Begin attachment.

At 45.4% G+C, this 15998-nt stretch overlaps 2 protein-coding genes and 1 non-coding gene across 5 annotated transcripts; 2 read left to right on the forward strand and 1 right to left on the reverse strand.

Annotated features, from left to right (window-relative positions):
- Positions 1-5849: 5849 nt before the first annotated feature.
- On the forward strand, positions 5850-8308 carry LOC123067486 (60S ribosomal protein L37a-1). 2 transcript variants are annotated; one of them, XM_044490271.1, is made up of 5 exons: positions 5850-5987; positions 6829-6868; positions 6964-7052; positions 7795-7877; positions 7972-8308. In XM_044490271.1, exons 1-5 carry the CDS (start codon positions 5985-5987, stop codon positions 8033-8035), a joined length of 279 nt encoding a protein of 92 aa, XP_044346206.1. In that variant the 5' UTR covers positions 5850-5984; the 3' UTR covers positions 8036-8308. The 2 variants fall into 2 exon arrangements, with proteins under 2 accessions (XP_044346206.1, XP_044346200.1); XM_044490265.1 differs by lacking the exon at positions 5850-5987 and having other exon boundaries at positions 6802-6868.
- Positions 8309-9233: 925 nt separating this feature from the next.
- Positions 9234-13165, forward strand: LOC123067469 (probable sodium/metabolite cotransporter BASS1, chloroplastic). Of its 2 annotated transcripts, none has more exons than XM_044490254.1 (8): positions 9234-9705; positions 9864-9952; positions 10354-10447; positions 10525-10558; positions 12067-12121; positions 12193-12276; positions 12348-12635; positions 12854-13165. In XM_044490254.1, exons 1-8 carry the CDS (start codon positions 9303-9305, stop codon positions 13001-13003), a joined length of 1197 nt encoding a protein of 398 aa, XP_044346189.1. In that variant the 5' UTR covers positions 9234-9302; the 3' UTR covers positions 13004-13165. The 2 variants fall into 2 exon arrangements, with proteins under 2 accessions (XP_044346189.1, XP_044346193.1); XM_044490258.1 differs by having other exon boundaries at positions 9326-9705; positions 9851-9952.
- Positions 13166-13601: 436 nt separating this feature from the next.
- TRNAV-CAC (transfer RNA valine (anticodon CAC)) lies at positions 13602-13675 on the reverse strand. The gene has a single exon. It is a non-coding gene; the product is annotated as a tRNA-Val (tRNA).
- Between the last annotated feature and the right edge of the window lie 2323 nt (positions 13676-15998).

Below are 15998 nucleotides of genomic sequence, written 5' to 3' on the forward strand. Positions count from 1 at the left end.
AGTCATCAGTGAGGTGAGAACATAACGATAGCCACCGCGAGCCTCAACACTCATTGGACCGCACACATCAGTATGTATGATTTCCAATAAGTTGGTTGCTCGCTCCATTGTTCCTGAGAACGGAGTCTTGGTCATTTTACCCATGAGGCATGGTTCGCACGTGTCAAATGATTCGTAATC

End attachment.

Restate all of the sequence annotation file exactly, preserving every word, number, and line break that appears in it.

At 45.4% G+C, this 15998-nt stretch overlaps 2 protein-coding genes and 1 non-coding gene across 5 annotated transcripts; 2 read left to right on the forward strand and 1 right to left on the reverse strand.

Annotated features, from left to right (window-relative positions):
- Positions 1-5849: 5849 nt before the first annotated feature.
- On the forward strand, positions 5850-8308 carry LOC123067486 (60S ribosomal protein L37a-1). 2 transcript variants are annotated; one of them, XM_044490271.1, is made up of 5 exons: positions 5850-5987; positions 6829-6868; positions 6964-7052; positions 7795-7877; positions 7972-8308. In XM_044490271.1, exons 1-5 carry the CDS (start codon positions 5985-5987, stop codon positions 8033-8035), a joined length of 279 nt encoding a protein of 92 aa, XP_044346206.1. In that variant the 5' UTR covers positions 5850-5984; the 3' UTR covers positions 8036-8308. The 2 variants fall into 2 exon arrangements, with proteins under 2 accessions (XP_044346206.1, XP_044346200.1); XM_044490265.1 differs by lacking the exon at positions 5850-5987 and having other exon boundaries at positions 6802-6868.
- Positions 8309-9233: 925 nt separating this feature from the next.
- Positions 9234-13165, forward strand: LOC123067469 (probable sodium/metabolite cotransporter BASS1, chloroplastic). Of its 2 annotated transcripts, none has more exons than XM_044490254.1 (8): positions 9234-9705; positions 9864-9952; positions 10354-10447; positions 10525-10558; positions 12067-12121; positions 12193-12276; positions 12348-12635; positions 12854-13165. In XM_044490254.1, exons 1-8 carry the CDS (start codon positions 9303-9305, stop codon positions 13001-13003), a joined length of 1197 nt encoding a protein of 398 aa, XP_044346189.1. In that variant the 5' UTR covers positions 9234-9302; the 3' UTR covers positions 13004-13165. The 2 variants fall into 2 exon arrangements, with proteins under 2 accessions (XP_044346189.1, XP_044346193.1); XM_044490258.1 differs by having other exon boundaries at positions 9326-9705; positions 9851-9952.
- Positions 13166-13601: 436 nt separating this feature from the next.
- TRNAV-CAC (transfer RNA valine (anticodon CAC)) lies at positions 13602-13675 on the reverse strand. The gene has a single exon. It is a non-coding gene; the product is annotated as a tRNA-Val (tRNA).
- Between the last annotated feature and the right edge of the window lie 2323 nt (positions 13676-15998).

Below are 15998 nucleotides of genomic sequence, written 5' to 3' on the forward strand. Positions count from 1 at the left end.
AGTCATCAGTGAGGTGAGAACATAACGATAGCCACCGCGAGCCTCAACACTCATTGGACCGCACACATCAGTATGTATGATTTCCAATAAGTTGGTTGCTCGCTCCATTGTTCCTGAGAACGGAGTCTTGGTCATTTTACCCATGAGGCATGGTTCGCACGTGTCAAATGATTCGTAATC